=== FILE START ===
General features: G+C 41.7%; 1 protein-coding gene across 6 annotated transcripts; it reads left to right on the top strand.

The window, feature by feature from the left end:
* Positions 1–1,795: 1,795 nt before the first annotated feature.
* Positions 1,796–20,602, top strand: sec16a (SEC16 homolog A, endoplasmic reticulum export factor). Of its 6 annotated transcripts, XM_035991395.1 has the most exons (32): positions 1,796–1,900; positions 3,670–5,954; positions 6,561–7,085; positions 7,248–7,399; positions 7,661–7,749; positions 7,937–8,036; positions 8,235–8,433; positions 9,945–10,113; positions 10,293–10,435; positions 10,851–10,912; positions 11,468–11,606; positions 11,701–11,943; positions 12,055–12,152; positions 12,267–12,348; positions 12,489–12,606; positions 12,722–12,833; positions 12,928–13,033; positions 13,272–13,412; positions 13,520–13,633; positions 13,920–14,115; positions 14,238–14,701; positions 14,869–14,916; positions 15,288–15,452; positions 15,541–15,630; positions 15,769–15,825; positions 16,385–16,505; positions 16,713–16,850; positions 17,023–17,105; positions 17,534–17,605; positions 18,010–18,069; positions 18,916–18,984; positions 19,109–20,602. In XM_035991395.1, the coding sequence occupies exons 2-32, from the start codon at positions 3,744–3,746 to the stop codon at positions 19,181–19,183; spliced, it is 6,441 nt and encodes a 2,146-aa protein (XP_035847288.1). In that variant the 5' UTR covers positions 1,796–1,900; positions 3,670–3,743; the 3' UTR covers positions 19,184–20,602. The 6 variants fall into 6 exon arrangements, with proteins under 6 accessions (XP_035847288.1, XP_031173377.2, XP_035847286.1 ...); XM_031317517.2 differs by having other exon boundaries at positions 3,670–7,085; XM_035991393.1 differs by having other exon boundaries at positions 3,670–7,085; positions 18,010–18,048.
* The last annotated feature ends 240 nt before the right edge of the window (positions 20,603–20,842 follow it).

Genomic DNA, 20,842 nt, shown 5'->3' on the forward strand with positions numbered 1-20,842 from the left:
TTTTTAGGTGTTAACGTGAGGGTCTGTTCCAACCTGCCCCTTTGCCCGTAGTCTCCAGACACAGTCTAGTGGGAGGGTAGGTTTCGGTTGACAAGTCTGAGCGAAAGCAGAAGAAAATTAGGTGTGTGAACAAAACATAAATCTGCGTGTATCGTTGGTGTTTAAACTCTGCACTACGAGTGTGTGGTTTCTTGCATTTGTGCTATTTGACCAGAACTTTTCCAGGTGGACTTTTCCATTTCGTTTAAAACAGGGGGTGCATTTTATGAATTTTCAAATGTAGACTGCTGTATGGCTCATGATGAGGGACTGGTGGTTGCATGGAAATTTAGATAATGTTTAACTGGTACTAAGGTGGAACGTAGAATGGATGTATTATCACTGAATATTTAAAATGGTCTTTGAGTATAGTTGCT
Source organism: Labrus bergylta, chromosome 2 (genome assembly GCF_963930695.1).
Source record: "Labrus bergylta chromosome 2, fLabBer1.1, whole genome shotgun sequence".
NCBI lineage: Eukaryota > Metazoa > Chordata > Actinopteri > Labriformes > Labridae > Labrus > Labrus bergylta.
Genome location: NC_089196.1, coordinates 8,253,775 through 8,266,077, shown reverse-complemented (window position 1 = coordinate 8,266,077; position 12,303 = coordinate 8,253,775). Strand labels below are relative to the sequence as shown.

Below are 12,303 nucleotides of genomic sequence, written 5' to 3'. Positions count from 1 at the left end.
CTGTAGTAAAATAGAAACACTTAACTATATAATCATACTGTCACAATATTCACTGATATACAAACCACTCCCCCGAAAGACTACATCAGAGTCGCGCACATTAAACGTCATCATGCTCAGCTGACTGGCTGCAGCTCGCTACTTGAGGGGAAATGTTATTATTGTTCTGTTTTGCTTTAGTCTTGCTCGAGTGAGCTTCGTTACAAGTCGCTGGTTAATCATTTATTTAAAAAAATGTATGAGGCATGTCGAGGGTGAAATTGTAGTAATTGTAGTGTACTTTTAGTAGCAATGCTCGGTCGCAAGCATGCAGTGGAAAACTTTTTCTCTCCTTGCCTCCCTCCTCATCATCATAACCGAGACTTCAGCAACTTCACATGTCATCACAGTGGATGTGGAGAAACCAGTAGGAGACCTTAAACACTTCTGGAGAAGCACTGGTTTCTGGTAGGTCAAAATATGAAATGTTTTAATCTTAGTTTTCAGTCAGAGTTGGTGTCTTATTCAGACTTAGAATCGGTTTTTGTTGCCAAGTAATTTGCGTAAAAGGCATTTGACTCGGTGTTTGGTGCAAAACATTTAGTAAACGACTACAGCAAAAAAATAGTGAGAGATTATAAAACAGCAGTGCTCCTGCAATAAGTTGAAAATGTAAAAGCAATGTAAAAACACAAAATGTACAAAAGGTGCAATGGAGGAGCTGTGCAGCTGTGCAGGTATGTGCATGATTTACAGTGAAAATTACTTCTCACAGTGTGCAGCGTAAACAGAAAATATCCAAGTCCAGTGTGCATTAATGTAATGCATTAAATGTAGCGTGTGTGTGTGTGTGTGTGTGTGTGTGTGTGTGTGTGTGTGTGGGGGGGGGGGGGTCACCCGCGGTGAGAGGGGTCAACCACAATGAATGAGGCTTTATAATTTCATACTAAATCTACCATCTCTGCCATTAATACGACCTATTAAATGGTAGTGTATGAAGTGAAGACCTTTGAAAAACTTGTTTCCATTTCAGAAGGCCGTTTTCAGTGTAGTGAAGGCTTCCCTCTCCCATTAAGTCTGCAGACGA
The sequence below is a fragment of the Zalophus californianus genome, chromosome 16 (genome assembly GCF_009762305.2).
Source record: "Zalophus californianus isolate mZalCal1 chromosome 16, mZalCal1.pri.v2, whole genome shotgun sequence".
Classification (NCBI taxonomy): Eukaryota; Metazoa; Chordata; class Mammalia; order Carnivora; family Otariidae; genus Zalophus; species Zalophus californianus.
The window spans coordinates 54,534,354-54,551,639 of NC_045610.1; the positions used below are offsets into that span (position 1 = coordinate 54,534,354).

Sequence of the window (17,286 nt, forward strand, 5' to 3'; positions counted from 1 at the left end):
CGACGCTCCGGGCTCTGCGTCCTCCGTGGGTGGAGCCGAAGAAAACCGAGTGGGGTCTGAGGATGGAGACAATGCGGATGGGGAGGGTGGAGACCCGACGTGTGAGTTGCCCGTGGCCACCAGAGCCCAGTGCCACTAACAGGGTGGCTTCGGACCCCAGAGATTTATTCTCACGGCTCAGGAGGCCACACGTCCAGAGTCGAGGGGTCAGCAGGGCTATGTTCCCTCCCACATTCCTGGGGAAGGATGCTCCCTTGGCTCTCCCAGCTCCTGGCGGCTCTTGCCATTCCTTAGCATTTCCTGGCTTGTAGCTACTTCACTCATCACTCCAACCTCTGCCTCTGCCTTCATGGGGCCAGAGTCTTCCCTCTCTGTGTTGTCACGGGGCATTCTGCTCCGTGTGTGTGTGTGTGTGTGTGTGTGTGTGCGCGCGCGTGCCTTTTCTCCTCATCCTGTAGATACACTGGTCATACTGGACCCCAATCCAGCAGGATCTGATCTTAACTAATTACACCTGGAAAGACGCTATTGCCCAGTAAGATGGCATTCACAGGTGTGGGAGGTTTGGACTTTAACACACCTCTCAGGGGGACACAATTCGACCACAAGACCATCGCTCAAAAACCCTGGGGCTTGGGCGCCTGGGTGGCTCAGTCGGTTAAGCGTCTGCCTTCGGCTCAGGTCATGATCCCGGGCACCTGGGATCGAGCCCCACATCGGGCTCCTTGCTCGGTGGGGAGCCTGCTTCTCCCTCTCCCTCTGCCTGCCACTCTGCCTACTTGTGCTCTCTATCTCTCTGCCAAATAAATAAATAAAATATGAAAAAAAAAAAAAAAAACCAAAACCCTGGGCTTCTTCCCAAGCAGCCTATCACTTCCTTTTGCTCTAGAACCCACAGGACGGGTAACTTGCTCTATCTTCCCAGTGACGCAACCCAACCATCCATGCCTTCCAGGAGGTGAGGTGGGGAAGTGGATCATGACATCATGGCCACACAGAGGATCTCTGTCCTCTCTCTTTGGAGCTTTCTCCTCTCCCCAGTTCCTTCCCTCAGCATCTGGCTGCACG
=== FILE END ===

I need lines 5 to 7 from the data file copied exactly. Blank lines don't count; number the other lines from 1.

* The last annotated feature ends 240 nt before the right edge of the window (positions 20,603–20,842 follow it).

Genomic DNA, 20,842 nt, shown 5'->3' on the forward strand with positions numbered 1-20,842 from the left:
TTTTTAGGTGTTAACGTGAGGGTCTGTTCCAACCTGCCCCTTTGCCCGTAGTCTCCAGACACAGTCTAGTGGGAGGGTAGGTTTCGGTTGACAAGTCTGAGCGAAAGCAGAAGAAAATTAGGTGTGTGAACAAAACATAAATCTGCGTGTATCGTTGGTGTTTAAACTCTGCACTACGAGTGTGTGGTTTCTTGCATTTGTGCTATTTGACCAGAACTTTTCCAGGTGGACTTTTCCATTTCGTTTAAAACAGGGGGTGCATTTTATGAATTTTCAAATGTAGACTGCTGTATGGCTCATGATGAGGGACTGGTGGTTGCATGGAAATTTAGATAATGTTTAACTGGTACTAAGGTGGAACGTAGAATGGATGTATTATCACTGAATATTTAAAATGGTCTTTGAGTATAGTTGCT